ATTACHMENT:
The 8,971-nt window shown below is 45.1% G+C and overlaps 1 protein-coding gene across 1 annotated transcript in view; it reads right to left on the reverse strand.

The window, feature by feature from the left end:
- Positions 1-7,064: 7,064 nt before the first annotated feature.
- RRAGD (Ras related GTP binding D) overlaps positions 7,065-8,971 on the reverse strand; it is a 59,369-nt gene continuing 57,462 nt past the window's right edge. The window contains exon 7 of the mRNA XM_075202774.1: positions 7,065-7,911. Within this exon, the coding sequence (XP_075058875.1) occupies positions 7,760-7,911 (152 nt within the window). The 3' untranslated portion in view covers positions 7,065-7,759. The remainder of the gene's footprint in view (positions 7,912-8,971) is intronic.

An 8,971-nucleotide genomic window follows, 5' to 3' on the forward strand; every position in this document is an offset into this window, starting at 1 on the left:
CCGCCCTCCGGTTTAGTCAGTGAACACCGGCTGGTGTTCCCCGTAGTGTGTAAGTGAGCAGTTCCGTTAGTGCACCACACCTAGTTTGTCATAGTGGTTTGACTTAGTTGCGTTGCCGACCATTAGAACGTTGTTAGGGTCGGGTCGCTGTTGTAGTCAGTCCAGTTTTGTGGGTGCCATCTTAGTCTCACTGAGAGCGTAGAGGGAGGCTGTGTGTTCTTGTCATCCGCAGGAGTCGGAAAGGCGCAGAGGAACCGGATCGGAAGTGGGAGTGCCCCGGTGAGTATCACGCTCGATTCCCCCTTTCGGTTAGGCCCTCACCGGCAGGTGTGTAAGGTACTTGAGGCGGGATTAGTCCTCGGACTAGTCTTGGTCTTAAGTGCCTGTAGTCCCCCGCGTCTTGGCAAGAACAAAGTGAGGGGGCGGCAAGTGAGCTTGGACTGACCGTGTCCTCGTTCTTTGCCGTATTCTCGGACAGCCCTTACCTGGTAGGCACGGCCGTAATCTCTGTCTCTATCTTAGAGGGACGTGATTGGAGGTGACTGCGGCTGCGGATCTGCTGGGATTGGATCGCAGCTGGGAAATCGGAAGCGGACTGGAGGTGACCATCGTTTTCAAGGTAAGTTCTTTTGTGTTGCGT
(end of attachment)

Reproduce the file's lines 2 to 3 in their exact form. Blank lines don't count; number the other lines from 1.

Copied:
The window, feature by feature from the left end:
- Positions 1-7,064: 7,064 nt before the first annotated feature.